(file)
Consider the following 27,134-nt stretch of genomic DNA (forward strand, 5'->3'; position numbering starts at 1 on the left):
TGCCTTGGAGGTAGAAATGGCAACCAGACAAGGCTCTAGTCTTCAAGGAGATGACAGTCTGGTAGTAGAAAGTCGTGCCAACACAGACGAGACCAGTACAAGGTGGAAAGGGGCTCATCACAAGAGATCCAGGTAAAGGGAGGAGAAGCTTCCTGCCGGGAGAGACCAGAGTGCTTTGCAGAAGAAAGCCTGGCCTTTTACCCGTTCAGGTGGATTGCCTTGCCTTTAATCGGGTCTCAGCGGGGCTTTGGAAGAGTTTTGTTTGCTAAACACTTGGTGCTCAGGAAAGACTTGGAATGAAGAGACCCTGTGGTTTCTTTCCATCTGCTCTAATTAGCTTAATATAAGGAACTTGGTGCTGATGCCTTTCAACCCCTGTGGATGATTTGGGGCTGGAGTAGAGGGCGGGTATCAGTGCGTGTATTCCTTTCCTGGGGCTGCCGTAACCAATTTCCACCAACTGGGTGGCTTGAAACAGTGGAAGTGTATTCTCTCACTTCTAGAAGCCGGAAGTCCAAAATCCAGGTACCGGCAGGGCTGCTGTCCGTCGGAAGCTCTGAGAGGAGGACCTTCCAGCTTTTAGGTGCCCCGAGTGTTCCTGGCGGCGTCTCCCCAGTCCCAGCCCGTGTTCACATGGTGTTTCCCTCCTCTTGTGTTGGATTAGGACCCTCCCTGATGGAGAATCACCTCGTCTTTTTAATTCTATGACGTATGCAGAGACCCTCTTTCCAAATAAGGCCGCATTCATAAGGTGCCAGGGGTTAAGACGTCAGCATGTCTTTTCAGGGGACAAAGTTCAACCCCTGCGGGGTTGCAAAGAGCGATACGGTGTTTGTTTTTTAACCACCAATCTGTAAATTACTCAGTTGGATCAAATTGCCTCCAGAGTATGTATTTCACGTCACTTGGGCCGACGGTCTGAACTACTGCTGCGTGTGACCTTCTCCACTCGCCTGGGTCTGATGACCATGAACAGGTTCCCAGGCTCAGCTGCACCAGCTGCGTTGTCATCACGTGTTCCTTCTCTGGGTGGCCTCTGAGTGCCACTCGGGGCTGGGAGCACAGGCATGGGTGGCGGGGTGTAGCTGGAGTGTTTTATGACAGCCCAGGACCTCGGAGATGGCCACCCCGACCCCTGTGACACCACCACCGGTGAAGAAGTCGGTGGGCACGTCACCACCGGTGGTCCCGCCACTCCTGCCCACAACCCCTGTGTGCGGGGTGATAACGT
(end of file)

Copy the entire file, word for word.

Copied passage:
Consider the following 27,134-nt stretch of genomic DNA (forward strand, 5'->3'; position numbering starts at 1 on the left):
TGCCTTGGAGGTAGAAATGGCAACCAGACAAGGCTCTAGTCTTCAAGGAGATGACAGTCTGGTAGTAGAAAGTCGTGCCAACACAGACGAGACCAGTACAAGGTGGAAAGGGGCTCATCACAAGAGATCCAGGTAAAGGGAGGAGAAGCTTCCTGCCGGGAGAGACCAGAGTGCTTTGCAGAAGAAAGCCTGGCCTTTTACCCGTTCAGGTGGATTGCCTTGCCTTTAATCGGGTCTCAGCGGGGCTTTGGAAGAGTTTTGTTTGCTAAACACTTGGTGCTCAGGAAAGACTTGGAATGAAGAGACCCTGTGGTTTCTTTCCATCTGCTCTAATTAGCTTAATATAAGGAACTTGGTGCTGATGCCTTTCAACCCCTGTGGATGATTTGGGGCTGGAGTAGAGGGCGGGTATCAGTGCGTGTATTCCTTTCCTGGGGCTGCCGTAACCAATTTCCACCAACTGGGTGGCTTGAAACAGTGGAAGTGTATTCTCTCACTTCTAGAAGCCGGAAGTCCAAAATCCAGGTACCGGCAGGGCTGCTGTCCGTCGGAAGCTCTGAGAGGAGGACCTTCCAGCTTTTAGGTGCCCCGAGTGTTCCTGGCGGCGTCTCCCCAGTCCCAGCCCGTGTTCACATGGTGTTTCCCTCCTCTTGTGTTGGATTAGGACCCTCCCTGATGGAGAATCACCTCGTCTTTTTAATTCTATGACGTATGCAGAGACCCTCTTTCCAAATAAGGCCGCATTCATAAGGTGCCAGGGGTTAAGACGTCAGCATGTCTTTTCAGGGGACAAAGTTCAACCCCTGCGGGGTTGCAAAGAGCGATACGGTGTTTGTTTTTTAACCACCAATCTGTAAATTACTCAGTTGGATCAAATTGCCTCCAGAGTATGTATTTCACGTCACTTGGGCCGACGGTCTGAACTACTGCTGCGTGTGACCTTCTCCACTCGCCTGGGTCTGATGACCATGAACAGGTTCCCAGGCTCAGCTGCACCAGCTGCGTTGTCATCACGTGTTCCTTCTCTGGGTGGCCTCTGAGTGCCACTCGGGGCTGGGAGCACAGGCATGGGTGGCGGGGTGTAGCTGGAGTGTTTTATGACAGCCCAGGACCTCGGAGATGGCCACCCCGACCCCTGTGACACCACCACCGGTGAAGAAGTCGGTGGGCACGTCACCACCGGTGGTCCCGCCACTCCTGCCCACAACCCCTGTGTGCGGGGTGATAACGT